Monthly brain cycles predict seizures in patients with epilepsy: Implanted electrodes reveal long-term patterns of seizure risk -- ScienceDaily

The new study, based on recordings from the brains of 37 patients fitted with NeuroPace implants, confirmed previous clinical and research observations of daily cycles in patients' seizure risk, explaining why many patients tend to experience seizures at the same time of day. But the study also revealed that brain irritability rises and falls in much longer cycles lasting weeks or even months, and that seizures are more likely to occur during the rising phase of these longer cycles, just before the peak. The lengths of these long cycles differ from person to person but are highly stable over many years in individual patients, the researchers found.

Brain is strobing, not constant, neuroscience research shows: First sight, now sound: New discoveries show perception is cyclical -- ScienceDaily

The key findings are: 1. auditory perception oscillates over time and peak perception alternates between the ears -- which is important for locating events in the environment; 2. auditory decision-making also oscillates; and 3. oscillations are a general feature of perception, not specific to vision. The work is the result of an Italian-Australian collaboration, involving Professor David Alais, Johahn Leung and Tam Ho of the schools of Psychology and Medical Science, University of Sydney; Professor David Burr from the Department of Neuroscience, University of Florence; and Professor Maria Concetta Morrone of the Department of Translational Medicine, University of Pisa. With a simple experiment, they showed that sensitivity for detecting weak sounds is not constant, but fluctuates rhythmically over time. It has been known for some years that our sight perception is cyclical but this is the first time it has been demonstrated that hearing is as well. "These findings that auditory perception also goes through peaks and troughs supports the theory that perception is not passive but in fact our understanding of the world goes through cycles," said Professor Alais from the University of Sydney. "We have suspected for some time that the senses are not constant but are processed via cyclical, or rhythmic functions; these findings lend new weight to that theory." These auditory cycles happen at the rate of about six per second. This may seem fast, but not in neuroscience, given that brain oscillations can occur at up to 100 times per second.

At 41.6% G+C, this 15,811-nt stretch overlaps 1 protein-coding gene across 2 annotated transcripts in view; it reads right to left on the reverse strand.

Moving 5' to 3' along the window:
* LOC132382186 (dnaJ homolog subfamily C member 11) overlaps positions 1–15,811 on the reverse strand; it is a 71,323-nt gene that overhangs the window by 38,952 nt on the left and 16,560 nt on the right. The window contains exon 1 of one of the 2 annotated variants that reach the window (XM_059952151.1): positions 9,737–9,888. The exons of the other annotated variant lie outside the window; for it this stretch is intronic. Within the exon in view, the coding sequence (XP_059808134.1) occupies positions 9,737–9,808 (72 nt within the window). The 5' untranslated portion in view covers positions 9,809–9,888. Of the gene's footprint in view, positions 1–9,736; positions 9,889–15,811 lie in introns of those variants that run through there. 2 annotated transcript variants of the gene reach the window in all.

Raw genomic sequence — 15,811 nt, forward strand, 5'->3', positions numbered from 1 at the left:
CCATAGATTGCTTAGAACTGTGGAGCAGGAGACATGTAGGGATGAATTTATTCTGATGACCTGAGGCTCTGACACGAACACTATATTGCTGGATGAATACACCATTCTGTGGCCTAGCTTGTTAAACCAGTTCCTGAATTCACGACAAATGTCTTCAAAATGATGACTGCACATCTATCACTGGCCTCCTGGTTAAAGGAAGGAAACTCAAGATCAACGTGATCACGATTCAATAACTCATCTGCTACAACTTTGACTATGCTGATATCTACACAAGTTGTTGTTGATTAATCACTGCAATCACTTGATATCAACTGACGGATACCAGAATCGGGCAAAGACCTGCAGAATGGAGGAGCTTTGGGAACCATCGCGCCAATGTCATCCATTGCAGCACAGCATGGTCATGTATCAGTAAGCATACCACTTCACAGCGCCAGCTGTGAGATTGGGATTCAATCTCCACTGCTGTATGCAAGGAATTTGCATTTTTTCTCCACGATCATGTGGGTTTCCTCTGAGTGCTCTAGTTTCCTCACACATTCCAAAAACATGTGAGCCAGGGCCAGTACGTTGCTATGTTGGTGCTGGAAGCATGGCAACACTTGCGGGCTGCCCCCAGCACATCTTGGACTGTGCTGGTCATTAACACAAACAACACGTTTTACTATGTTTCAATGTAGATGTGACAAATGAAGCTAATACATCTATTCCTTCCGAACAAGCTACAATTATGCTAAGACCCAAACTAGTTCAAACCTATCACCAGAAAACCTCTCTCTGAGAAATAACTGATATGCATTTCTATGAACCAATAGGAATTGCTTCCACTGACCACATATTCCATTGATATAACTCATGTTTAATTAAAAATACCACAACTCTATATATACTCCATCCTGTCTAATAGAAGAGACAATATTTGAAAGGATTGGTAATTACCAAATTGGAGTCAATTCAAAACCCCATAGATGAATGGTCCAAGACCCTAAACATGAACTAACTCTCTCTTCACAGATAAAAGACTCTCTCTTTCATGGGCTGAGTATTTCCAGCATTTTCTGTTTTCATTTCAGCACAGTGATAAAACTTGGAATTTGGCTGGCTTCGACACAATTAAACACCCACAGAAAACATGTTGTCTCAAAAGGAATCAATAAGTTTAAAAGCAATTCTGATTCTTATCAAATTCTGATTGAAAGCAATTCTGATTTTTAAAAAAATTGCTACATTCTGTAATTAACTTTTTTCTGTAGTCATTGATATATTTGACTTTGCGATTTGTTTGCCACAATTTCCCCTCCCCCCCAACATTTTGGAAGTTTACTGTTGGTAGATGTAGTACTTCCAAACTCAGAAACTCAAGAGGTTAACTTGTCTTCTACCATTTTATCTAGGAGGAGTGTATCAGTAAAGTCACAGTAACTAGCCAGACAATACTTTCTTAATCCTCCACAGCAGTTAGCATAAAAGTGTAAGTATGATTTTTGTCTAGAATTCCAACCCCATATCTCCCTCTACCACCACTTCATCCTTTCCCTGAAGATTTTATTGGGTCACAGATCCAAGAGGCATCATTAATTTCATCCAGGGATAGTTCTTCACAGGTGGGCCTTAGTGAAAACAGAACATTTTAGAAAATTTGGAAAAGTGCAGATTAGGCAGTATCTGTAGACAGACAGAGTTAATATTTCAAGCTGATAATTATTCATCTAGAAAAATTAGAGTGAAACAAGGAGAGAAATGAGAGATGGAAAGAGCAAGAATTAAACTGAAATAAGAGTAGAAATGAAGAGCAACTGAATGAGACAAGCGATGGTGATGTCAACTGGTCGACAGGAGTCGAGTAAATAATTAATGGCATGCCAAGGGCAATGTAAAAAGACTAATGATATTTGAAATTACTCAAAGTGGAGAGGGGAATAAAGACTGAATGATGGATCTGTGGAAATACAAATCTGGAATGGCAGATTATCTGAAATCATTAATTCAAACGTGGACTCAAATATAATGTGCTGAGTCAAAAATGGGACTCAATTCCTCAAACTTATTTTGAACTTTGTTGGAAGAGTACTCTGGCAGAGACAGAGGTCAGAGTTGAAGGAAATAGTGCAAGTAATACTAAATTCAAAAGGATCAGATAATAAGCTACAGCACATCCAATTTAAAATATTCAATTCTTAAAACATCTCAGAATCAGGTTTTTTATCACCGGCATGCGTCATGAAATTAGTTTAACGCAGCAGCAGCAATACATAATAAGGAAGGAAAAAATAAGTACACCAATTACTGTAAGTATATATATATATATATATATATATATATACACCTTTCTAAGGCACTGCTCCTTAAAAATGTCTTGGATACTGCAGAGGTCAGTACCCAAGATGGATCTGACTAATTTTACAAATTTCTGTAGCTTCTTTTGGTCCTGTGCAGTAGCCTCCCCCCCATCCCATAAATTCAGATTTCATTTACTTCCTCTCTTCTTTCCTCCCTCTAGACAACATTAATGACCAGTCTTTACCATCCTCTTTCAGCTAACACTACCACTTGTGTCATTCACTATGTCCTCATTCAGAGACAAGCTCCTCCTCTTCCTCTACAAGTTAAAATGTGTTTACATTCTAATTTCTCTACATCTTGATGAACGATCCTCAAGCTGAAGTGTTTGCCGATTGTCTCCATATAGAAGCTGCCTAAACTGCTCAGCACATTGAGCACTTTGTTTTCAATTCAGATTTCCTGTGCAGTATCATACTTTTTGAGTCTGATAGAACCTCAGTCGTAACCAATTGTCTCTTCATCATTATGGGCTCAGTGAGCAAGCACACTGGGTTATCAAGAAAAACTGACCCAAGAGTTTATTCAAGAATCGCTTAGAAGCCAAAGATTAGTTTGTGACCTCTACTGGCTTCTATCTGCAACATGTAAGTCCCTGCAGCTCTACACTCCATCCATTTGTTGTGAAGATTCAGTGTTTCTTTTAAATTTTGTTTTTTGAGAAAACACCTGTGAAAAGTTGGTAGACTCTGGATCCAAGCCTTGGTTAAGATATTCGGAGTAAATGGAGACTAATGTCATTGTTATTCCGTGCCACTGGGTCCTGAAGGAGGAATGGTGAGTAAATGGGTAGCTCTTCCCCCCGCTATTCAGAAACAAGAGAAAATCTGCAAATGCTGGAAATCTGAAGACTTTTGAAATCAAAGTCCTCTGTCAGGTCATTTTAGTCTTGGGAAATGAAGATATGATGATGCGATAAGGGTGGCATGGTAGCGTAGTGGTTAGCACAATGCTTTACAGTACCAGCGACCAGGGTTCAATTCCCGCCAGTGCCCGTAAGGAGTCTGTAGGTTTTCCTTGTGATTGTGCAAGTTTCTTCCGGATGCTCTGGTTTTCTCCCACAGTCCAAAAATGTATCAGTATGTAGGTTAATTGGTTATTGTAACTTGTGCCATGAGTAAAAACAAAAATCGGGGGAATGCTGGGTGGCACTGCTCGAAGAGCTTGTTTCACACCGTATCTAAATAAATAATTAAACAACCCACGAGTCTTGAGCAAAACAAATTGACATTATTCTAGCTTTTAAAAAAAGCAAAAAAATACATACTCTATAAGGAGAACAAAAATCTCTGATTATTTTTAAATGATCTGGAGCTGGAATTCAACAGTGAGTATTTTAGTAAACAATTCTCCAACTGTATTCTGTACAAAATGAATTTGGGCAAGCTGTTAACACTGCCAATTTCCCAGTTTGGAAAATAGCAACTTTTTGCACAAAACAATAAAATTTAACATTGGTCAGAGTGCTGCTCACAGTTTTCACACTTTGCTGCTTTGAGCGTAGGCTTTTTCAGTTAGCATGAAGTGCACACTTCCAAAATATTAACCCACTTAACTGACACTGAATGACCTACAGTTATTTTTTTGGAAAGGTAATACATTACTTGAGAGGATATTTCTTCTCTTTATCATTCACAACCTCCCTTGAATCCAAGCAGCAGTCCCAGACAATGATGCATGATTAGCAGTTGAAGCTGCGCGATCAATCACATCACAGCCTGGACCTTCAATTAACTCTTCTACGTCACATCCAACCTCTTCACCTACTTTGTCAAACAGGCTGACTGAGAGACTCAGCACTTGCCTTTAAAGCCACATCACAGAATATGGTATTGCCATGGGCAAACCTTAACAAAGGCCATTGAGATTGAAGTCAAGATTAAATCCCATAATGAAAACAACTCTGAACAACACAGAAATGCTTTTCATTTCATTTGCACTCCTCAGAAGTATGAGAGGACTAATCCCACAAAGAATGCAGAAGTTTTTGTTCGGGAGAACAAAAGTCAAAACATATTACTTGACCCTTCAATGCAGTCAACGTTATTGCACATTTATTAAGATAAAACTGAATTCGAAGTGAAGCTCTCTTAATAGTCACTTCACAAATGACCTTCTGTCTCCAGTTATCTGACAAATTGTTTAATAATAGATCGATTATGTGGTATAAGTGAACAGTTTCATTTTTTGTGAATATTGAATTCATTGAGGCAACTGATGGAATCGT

Neuroscience Has a Lot To Learn from Buddhism - The Atlantic

Ricard: That is what a study conducted by Julie Brefczynski and Antoine Lutz at Richard Davidson’s lab seems to indicate. Brefczynski and Lutz studied the brain activity of novice, relatively experienced, and very experienced meditators when they engage in focused attention. Different patterns of activity were observed depending on the practitioners’ level of experience. Relatively experienced meditators (with an average of 19,000 hours of practice) showed more activity in attention-related brain regions compared with novices. Paradoxically, the most experienced meditators (with an average of 44,000 hours of practice) demonstrated less activation than the ones without as much experience. These highly advanced meditators appear to acquire a level of skill that enables them to achieve a focused state of mind with less effort. These effects resemble the skill of expert musicians and athletes capable of immersing themselves in the “flow” of their performances with a minimal sense of effortful control. This observation accords with other studies demonstrating that when someone has mastered a task, the cerebral structures put into play during the execution of this task are generally less active than they were when the brain was still in the learning phase. Singer: This suggests that the neuronal codes become sparser, perhaps involving fewer but more specialized neurons, once skills become highly familiar and are executed with great expertise. To become a real expert seems to require then at least as much training as is required to become a world-class violin or piano player. With four hours of practice a day, it would take you 30 years of daily meditation to attain 44,000 hours. Remarkable!

Neurons aren't binary